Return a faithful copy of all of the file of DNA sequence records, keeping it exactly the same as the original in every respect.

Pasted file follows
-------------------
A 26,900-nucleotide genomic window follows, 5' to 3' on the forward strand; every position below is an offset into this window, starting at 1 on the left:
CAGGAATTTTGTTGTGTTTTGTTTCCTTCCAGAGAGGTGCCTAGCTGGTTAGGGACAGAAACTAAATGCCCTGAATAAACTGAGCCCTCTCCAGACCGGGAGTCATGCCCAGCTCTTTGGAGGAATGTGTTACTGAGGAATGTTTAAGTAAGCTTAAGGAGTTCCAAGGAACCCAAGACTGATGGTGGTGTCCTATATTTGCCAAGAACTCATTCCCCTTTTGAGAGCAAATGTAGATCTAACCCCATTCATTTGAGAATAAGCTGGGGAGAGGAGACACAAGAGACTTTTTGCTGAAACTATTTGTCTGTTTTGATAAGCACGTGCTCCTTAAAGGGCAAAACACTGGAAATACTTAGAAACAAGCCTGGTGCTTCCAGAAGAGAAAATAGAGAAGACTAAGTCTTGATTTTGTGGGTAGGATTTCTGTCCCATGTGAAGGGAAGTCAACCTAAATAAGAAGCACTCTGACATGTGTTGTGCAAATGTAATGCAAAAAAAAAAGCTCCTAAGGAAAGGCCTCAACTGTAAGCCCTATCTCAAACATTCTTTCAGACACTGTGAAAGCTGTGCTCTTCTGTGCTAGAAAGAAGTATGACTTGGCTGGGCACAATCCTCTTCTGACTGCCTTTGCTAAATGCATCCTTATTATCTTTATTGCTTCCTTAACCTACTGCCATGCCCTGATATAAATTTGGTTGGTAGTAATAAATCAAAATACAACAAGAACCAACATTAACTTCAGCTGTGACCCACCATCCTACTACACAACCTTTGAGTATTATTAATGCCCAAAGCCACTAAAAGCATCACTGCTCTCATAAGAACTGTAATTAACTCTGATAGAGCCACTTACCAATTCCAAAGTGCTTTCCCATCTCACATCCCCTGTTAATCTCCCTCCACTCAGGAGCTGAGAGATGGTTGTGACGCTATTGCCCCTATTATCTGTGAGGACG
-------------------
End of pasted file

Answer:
A 26,900-nucleotide genomic window follows, 5' to 3' on the forward strand; every position below is an offset into this window, starting at 1 on the left:
CAGGAATTTTGTTGTGTTTTGTTTCCTTCCAGAGAGGTGCCTAGCTGGTTAGGGACAGAAACTAAATGCCCTGAATAAACTGAGCCCTCTCCAGACCGGGAGTCATGCCCAGCTCTTTGGAGGAATGTGTTACTGAGGAATGTTTAAGTAAGCTTAAGGAGTTCCAAGGAACCCAAGACTGATGGTGGTGTCCTATATTTGCCAAGAACTCATTCCCCTTTTGAGAGCAAATGTAGATCTAACCCCATTCATTTGAGAATAAGCTGGGGAGAGGAGACACAAGAGACTTTTTGCTGAAACTATTTGTCTGTTTTGATAAGCACGTGCTCCTTAAAGGGCAAAACACTGGAAATACTTAGAAACAAGCCTGGTGCTTCCAGAAGAGAAAATAGAGAAGACTAAGTCTTGATTTTGTGGGTAGGATTTCTGTCCCATGTGAAGGGAAGTCAACCTAAATAAGAAGCACTCTGACATGTGTTGTGCAAATGTAATGCAAAAAAAAAAGCTCCTAAGGAAAGGCCTCAACTGTAAGCCCTATCTCAAACATTCTTTCAGACACTGTGAAAGCTGTGCTCTTCTGTGCTAGAAAGAAGTATGACTTGGCTGGGCACAATCCTCTTCTGACTGCCTTTGCTAAATGCATCCTTATTATCTTTATTGCTTCCTTAACCTACTGCCATGCCCTGATATAAATTTGGTTGGTAGTAATAAATCAAAATACAACAAGAACCAACATTAACTTCAGCTGTGACCCACCATCCTACTACACAACCTTTGAGTATTATTAATGCCCAAAGCCACTAAAAGCATCACTGCTCTCATAAGAACTGTAATTAACTCTGATAGAGCCACTTACCAATTCCAAAGTGCTTTCCCATCTCACATCCCCTGTTAATCTCCCTCCACTCAGGAGCTGAGAGATGGTTGTGACGCTATTGCCCCTATTATCTGTGAGGACG